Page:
Fr Abdel Messih el Habashi: The Ethiopian Hermit

One the truly great Ethiopian Hermits of the twentieth century was Abûnâ Abd el-Mesih al-Habashi (c. 1898 to c. 1973). A detailed account of his life is now available at http://www.dacb.org/stories/eritrea/abuna_abd_el_mesih.html This article by John Watson was reprinted, with permission, from Coptic Church Review: A Quarterly of Contemporary Patristic Studies, Vol. 27, No. 2 (Summer 2006). The paper includes fascinating details about his spiritual life, his worship, his Eucharistic practice and even his diet. May the blessed Hermit Abba Gabra Krestos remember us in his prayers.
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Abûnâ Abd el-Mesih al-Habashi was born in Ethiopia in 1898. ln English he is known as Father, the Servant of Christ, the Ethiopian. Orthodox Christians of Ethiopia knew him as Abba Gabra Krestos. The titles in Ethiopian Orthodoxy (identical in Amharic and Ge’ez script) are equally close to Arabic and English. Abba Gabra Krestos eventually left his farm work with his family without parental permission and travelled into central Ethiopia. It was in that region that he studied liturgical music and poetry, possibly at Debra Damo, a monastery built as early as the seventh century. One source claims that he also studied in Addis Ababa. It has been affirmed that he visited major Ethiopian Christian sites at Lake Tana. The legendary island monasteries out on the lake were a tremendous attraction to him and to most other candidates to monasticism. Local Ethiopian sources have affirmed his teenage visit to the 12th century site at Lalibela, with its historic rock-hewn churches, which are regarded as being amongst the finest examples of ecclesiastical architecture in the history of Christianity and comparable to the rock-hewn temples of Abu Simbel in Nubia, of Petra in Jordan, or of Ellora in Hyderabad, India. Abba Gabra Krestos was certainly perceived as a pilgrim within classical Ethiopian monasticism. Sadly, primary sources concerning his visits to Tana and Lalibela have not yet been positively confirmed though a substantial range of secondary and tertiary sources do claim that he was there.
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The reality is that Abd el-Mesih was perhaps the least known and least advertised of all hermits and solitaries. In the Ethiopian Orthodox Church, and in Egyptian (Coptic) Orthodoxy, which were both intimately related for centuries, Abûnâ Abd el-Mesih al-Habashi was often portrayed as a man with one sense of direction only: his eyes were opened to eternity….

He had certainly lived – possibly from 1912 to 1934 – as an ordained solitary or a hermit (bahetawy) in Ethiopia and Eritrea. It is equally clear that Abd el-Mesih lived on – from about 1935-7 to approximately 1970-74 as a solitary (muttawahad) in the Wadi Natroun. This inimitable Desert Father lived in the physical and spiritual wastelands of both countries for at least half a century. But even in the long history of desert monasticism, the monastic institutions too often rejected the life of solitude, which was loved by the Ethiopian father. Many ancient sources have affirmed that if an athlete does not practice with other athletes then he cannot learn how to be victorious and learn to compete alone with his opponent. This is the monk’s life: If he cannot be trained in a monastery with other monks and learn to control his own thoughts then he cannot live in solitude and fight an inward battle. For Abd el-Mesih nothing could be further from the truth. He must fight alone. The greatest way forward is not the institutional way but the individual way. The Ethiopian Father identified with Elijah the prophet and St John’ the Baptist: the desert path was the only path…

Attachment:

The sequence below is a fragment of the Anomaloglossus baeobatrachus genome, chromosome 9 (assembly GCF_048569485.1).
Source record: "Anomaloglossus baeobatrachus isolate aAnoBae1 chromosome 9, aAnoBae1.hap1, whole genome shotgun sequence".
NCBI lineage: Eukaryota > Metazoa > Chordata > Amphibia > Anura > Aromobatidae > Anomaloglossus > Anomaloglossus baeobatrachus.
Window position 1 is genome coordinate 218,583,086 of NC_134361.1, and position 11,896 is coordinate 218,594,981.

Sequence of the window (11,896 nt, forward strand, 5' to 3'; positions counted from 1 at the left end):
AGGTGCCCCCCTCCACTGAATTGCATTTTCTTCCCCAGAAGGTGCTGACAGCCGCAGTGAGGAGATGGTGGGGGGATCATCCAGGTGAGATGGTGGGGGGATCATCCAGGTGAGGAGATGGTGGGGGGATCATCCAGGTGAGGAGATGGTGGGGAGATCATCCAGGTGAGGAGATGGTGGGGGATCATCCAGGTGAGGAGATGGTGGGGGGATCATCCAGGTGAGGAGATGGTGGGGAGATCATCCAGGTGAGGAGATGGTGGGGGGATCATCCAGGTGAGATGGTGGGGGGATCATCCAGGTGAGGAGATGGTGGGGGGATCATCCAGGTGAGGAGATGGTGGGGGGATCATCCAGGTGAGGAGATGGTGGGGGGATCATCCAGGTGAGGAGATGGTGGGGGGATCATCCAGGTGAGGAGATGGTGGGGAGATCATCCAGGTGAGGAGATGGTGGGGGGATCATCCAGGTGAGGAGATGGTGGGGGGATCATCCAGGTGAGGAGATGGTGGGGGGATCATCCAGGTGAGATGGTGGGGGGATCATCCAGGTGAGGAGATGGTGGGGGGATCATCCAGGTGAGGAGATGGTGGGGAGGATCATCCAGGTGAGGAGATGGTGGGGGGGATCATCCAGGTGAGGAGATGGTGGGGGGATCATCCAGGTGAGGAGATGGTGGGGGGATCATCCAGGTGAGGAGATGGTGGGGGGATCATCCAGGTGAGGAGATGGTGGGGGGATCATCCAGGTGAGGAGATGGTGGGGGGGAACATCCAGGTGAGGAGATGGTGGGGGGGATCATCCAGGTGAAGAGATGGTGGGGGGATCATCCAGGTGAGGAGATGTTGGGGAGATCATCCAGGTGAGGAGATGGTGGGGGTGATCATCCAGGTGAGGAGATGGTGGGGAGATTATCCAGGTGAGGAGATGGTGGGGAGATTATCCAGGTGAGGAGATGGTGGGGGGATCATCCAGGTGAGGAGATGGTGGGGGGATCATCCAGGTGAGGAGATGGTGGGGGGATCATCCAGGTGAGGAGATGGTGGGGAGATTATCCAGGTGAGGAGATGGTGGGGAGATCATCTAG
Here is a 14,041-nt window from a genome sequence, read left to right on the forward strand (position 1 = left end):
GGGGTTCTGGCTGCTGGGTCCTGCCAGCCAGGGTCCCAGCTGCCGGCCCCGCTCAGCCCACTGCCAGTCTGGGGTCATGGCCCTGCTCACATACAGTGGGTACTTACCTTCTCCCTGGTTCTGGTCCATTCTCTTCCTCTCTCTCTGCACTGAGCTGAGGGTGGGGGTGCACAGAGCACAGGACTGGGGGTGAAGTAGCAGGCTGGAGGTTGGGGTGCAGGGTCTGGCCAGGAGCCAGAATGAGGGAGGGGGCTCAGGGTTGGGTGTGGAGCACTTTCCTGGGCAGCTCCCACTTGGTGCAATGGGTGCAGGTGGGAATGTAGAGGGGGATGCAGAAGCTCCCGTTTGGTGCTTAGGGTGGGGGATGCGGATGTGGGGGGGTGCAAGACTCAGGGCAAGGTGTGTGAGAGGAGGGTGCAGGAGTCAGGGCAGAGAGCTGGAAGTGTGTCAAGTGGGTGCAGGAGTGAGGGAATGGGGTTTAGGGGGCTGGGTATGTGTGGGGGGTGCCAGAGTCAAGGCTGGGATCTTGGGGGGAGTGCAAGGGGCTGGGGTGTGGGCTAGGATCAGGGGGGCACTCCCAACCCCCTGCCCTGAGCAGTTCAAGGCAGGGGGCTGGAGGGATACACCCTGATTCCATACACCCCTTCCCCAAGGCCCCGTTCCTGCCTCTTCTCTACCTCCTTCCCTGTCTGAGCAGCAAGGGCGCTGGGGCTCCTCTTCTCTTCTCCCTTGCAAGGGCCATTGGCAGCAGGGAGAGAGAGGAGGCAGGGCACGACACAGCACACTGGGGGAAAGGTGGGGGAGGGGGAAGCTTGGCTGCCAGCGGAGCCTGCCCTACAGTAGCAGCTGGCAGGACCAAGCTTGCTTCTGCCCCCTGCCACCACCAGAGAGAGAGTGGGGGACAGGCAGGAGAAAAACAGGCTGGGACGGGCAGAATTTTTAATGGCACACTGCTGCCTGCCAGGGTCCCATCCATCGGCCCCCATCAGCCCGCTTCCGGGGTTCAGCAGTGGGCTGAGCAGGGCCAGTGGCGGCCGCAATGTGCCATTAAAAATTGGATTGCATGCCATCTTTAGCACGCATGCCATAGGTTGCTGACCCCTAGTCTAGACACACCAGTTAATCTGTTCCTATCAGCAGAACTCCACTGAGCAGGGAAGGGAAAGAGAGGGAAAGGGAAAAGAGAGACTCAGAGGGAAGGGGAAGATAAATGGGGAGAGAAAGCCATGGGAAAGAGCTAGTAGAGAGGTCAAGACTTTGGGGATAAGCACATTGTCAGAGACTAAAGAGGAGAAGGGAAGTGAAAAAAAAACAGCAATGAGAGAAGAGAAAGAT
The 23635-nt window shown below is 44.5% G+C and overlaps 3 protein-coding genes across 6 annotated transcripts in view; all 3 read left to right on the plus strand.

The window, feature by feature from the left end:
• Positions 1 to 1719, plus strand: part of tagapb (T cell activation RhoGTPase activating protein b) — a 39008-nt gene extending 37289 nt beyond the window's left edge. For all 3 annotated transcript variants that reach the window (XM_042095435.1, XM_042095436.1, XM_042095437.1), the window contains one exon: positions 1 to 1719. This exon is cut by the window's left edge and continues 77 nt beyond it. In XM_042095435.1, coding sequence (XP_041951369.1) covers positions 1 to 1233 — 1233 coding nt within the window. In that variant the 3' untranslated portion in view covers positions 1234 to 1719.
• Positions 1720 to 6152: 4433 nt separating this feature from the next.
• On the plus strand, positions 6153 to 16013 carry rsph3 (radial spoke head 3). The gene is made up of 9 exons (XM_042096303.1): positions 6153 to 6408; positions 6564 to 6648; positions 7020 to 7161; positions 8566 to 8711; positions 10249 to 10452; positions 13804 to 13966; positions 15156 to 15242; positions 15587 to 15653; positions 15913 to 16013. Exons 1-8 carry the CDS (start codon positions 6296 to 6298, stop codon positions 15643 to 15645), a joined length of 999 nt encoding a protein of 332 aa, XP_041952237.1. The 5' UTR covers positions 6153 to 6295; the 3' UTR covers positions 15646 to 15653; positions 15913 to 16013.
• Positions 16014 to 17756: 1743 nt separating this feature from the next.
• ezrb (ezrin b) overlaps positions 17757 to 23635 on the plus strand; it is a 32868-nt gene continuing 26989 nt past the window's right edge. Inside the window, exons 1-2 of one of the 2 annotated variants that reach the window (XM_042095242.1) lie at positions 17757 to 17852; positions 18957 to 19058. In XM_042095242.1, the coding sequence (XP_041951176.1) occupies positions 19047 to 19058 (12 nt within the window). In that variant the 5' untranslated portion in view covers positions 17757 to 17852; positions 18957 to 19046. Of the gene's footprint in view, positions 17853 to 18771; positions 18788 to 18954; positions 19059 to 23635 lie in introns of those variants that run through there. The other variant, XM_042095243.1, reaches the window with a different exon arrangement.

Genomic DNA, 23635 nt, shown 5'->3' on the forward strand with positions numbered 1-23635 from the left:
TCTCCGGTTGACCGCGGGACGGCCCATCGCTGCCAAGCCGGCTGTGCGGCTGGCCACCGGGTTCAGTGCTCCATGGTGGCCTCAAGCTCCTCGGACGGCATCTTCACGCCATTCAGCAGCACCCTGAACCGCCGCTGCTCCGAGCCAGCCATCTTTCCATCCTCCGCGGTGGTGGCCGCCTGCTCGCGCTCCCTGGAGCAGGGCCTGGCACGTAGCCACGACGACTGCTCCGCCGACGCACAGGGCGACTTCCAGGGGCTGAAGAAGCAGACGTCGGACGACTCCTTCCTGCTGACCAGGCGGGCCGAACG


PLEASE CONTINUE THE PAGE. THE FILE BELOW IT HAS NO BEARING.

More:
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It is certain that Abûnâ Abd el-Mesih initially felt himself to be a prisoner in the monasteries of the Wadi el-Natroun, but he eventually walked free. One of his much-quoted foundational texts was: “We have been buried with Jesus through baptism into death, in order that as Christ was raised from the dead through the glory of the Father, so we too might walk in newness of life” (Romans 6.4). He liked to insist that he was a free man who could walk out of the ecclesial prison and into the liberating deep space of the solitary. It was perhaps around 1935-7, before the Second World War, that he went to live in a cave not far from Deir al-Barâmûsi. The cave was about four and a half kilometers from the monastery. The large open cleft in the rock has been identified as pentagonal. It was an area hewn out of sand stone and approximately three-by-six meters in size, but a deeper and lower eremitic section had definitely been established. Below the pentagonal cave the subterranean space was his secluded eucharistic sanctuary.

A film, “Fr Abdel Messih el Habashi: The Ethiopian Monk”, (with English sub-titles) about the life of can be found at http://www.youtube.com/watch?v=tuM7YuUx1lA

For information on the Ethiopian monastic life, see http://www.monasticlife.org/MonasticLife.html and for the tradition of the Bahitawi (meaning in the ancient Ethiopian language Ge’ez, ‘one who lives in the wilderness’) see http://ourafrikanheritage.com/magazine/archives/31 .
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For a brief interview with and fascinating photographs of a 101 year old Ethiopian monk: http://www.joeyl.com/2009/03/a-conversation-with-a-101-year-old-monk-from-ethiopia/

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